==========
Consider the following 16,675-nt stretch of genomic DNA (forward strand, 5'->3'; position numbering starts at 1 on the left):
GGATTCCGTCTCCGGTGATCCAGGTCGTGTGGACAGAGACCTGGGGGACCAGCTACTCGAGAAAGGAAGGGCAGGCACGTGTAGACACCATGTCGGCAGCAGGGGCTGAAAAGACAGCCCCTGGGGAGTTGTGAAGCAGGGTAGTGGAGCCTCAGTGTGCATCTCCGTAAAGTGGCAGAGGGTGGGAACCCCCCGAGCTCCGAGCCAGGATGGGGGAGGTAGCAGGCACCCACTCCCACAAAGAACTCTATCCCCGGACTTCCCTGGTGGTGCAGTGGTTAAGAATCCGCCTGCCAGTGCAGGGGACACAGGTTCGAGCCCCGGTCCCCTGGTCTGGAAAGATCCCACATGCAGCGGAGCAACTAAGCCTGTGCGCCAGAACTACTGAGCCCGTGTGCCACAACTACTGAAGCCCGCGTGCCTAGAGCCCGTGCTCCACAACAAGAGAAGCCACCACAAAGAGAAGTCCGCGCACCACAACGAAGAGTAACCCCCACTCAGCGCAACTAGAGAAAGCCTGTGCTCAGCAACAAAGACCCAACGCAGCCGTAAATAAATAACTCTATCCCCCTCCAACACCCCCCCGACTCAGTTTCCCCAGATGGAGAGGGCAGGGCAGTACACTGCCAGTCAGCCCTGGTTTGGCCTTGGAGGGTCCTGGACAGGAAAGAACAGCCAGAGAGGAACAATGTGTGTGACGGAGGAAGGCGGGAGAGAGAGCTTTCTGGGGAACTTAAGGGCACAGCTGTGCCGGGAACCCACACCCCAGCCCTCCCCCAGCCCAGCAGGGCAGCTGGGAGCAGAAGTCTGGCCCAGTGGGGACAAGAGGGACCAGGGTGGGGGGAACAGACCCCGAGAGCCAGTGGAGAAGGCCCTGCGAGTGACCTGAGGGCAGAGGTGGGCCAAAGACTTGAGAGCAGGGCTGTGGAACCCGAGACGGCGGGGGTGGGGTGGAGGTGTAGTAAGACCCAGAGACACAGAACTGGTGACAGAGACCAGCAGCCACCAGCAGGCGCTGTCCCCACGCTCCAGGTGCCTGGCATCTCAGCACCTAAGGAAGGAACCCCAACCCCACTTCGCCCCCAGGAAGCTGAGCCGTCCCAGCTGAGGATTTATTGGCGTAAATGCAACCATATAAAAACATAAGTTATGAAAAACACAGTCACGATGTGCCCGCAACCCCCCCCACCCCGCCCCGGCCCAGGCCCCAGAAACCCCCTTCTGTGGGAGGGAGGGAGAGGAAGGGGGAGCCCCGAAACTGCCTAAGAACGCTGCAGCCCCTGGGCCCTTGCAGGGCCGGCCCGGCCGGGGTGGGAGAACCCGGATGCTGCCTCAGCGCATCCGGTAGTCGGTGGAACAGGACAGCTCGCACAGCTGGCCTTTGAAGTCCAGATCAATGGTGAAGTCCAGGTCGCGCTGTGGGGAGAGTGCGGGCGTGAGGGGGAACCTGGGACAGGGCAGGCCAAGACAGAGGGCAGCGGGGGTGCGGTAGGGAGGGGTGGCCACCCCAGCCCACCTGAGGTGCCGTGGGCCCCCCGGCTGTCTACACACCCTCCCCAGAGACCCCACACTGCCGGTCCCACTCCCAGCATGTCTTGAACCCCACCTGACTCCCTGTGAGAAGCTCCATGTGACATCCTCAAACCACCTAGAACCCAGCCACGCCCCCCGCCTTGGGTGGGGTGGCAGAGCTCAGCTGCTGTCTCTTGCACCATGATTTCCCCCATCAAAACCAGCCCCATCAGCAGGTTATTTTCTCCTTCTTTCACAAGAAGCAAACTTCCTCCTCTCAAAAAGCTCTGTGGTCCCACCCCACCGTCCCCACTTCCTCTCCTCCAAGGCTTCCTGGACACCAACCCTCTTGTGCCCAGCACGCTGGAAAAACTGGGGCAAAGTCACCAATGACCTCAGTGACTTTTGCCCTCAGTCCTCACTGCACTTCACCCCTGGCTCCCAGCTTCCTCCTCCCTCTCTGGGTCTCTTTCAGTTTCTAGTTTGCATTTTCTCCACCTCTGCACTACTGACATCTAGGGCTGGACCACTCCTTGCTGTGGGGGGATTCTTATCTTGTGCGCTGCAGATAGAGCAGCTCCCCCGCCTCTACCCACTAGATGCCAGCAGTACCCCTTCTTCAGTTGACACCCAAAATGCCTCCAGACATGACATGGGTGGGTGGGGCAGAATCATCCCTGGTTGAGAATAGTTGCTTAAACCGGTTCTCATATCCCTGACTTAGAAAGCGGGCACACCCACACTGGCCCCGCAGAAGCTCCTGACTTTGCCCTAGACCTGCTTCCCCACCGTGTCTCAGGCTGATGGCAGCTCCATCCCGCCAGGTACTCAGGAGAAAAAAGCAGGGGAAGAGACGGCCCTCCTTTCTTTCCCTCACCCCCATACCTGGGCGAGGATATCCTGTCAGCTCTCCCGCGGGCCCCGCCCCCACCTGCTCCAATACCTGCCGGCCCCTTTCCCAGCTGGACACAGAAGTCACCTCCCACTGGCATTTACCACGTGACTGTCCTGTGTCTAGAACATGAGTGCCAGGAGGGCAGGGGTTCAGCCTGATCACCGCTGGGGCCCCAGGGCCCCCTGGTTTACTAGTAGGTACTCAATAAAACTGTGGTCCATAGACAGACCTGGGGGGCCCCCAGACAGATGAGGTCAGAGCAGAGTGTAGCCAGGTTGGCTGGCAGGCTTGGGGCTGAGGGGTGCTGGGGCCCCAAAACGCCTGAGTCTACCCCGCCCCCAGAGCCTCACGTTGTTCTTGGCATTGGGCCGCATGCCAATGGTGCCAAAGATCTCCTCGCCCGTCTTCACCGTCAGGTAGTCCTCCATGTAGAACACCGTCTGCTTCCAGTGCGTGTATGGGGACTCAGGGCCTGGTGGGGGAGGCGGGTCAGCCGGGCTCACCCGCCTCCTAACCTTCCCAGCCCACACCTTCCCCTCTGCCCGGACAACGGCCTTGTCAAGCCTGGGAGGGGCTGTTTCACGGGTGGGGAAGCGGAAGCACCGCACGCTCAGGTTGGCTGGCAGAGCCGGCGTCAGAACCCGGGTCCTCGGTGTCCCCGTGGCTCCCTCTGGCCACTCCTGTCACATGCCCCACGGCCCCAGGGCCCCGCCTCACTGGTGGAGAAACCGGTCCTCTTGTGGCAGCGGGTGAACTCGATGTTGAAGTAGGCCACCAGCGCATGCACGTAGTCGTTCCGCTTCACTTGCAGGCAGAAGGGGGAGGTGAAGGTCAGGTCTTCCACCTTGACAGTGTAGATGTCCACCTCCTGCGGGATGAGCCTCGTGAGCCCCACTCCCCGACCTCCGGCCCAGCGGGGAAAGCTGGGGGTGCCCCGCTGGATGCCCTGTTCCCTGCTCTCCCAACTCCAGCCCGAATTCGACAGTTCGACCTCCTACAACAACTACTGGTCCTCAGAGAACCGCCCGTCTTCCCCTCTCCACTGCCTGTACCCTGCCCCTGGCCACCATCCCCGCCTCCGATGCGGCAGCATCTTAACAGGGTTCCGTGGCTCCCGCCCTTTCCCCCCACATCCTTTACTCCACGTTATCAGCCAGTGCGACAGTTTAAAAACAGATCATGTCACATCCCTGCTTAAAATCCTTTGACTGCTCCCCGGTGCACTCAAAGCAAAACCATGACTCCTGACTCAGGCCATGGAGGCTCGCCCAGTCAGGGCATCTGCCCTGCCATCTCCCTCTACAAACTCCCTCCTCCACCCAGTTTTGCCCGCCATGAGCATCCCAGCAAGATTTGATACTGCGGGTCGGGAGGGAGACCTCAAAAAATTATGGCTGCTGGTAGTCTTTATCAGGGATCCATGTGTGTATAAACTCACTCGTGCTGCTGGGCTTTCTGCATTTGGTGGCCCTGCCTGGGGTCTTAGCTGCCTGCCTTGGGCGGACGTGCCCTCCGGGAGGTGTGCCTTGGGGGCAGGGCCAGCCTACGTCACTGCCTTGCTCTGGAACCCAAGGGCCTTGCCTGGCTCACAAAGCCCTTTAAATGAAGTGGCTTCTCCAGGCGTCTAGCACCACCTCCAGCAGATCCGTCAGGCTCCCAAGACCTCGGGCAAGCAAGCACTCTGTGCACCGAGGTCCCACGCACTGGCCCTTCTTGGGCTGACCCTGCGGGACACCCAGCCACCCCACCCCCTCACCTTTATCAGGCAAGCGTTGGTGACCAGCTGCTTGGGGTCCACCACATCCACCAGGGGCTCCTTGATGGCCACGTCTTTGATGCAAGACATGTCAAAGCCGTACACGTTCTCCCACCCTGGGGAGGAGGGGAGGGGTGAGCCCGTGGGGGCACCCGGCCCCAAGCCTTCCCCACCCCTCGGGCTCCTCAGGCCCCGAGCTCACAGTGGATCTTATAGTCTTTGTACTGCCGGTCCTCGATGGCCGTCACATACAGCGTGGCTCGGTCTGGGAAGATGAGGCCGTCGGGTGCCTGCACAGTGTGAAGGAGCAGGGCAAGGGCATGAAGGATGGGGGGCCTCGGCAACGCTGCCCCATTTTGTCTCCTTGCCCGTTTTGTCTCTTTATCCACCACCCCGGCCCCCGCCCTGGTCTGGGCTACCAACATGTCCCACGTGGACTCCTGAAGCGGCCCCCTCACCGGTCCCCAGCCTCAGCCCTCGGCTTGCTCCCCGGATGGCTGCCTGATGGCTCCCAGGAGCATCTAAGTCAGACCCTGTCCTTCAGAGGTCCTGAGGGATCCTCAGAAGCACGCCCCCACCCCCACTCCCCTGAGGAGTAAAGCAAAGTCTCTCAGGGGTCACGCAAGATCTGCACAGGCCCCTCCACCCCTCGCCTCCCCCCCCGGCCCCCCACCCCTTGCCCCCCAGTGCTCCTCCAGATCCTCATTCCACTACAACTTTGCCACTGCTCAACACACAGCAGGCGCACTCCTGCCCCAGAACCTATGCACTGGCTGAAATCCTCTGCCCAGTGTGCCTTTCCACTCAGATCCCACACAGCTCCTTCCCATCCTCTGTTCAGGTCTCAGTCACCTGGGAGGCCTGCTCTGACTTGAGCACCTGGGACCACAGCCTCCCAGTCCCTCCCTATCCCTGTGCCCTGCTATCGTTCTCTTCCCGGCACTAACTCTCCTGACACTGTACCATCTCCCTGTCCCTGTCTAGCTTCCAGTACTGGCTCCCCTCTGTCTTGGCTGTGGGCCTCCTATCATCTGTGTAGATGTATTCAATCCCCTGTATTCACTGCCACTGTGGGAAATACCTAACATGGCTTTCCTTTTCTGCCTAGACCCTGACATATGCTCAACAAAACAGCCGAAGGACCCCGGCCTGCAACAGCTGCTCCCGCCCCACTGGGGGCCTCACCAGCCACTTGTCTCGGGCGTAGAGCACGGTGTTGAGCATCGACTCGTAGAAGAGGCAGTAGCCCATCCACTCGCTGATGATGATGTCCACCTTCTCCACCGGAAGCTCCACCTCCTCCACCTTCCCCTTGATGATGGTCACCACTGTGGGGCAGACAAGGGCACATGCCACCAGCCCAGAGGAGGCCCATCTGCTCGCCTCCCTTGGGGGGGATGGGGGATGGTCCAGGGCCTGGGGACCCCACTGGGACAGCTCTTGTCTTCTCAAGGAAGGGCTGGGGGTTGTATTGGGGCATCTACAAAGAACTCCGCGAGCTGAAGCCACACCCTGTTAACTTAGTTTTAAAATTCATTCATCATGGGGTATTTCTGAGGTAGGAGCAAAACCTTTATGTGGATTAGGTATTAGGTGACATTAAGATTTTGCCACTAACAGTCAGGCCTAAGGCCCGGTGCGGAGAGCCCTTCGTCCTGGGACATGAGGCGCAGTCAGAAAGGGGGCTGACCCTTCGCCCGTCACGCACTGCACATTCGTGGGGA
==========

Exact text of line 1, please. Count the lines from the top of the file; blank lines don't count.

Consider the following 16,675-nt stretch of genomic DNA (forward strand, 5'->3'; position numbering starts at 1 on the left):